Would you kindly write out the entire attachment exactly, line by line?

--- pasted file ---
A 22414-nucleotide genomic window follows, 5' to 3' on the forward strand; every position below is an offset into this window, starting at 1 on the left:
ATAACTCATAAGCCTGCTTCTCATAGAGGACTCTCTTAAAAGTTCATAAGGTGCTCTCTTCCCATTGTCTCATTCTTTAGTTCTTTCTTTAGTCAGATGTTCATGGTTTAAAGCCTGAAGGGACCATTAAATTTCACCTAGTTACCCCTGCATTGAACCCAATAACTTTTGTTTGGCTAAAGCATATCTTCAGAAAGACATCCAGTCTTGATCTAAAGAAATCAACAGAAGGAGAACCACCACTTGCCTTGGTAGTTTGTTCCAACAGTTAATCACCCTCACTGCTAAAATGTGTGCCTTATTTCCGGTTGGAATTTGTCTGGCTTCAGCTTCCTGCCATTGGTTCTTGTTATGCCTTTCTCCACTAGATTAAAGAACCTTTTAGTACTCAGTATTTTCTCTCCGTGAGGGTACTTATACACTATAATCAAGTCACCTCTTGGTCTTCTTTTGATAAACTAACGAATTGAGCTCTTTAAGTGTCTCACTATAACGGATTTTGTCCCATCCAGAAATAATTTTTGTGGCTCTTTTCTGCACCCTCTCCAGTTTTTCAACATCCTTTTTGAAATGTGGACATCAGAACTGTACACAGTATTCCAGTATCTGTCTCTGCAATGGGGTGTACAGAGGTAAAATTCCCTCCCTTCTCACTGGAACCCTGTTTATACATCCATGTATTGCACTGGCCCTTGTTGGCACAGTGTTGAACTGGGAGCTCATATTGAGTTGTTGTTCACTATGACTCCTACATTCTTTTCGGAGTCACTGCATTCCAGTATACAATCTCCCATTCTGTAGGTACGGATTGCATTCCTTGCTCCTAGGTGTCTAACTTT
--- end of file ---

A 22414-nucleotide genomic window follows, 5' to 3' on the forward strand; every position below is an offset into this window, starting at 1 on the left:
ATAACTCATAAGCCTGCTTCTCATAGAGGACTCTCTTAAAAGTTCATAAGGTGCTCTCTTCCCATTGTCTCATTCTTTAGTTCTTTCTTTAGTCAGATGTTCATGGTTTAAAGCCTGAAGGGACCATTAAATTTCACCTAGTTACCCCTGCATTGAACCCAATAACTTTTGTTTGGCTAAAGCATATCTTCAGAAAGACATCCAGTCTTGATCTAAAGAAATCAACAGAAGGAGAACCACCACTTGCCTTGGTAGTTTGTTCCAACAGTTAATCACCCTCACTGCTAAAATGTGTGCCTTATTTCCGGTTGGAATTTGTCTGGCTTCAGCTTCCTGCCATTGGTTCTTGTTATGCCTTTCTCCACTAGATTAAAGAACCTTTTAGTACTCAGTATTTTCTCTCCGTGAGGGTACTTATACACTATAATCAAGTCACCTCTTGGTCTTCTTTTGATAAACTAACGAATTGAGCTCTTTAAGTGTCTCACTATAACGGATTTTGTCCCATCCAGAAATAATTTTTGTGGCTCTTTTCTGCACCCTCTCCAGTTTTTCAACATCCTTTTTGAAATGTGGACATCAGAACTGTACACAGTATTCCAGTATCTGTCTCTGCAATGGGGTGTACAGAGGTAAAATTCCCTCCCTTCTCACTGGAACCCTGTTTATACATCCATGTATTGCACTGGCCCTTGTTGGCACAGTGTTGAACTGGGAGCTCATATTGAGTTGTTGTTCACTATGACTCCTACATTCTTTTCGGAGTCACTGCATTCCAGTATACAATCTCCCATTCTGTAGGTACGGATTGCATTCCTTGCTCCTAGGTGTCTAACTTT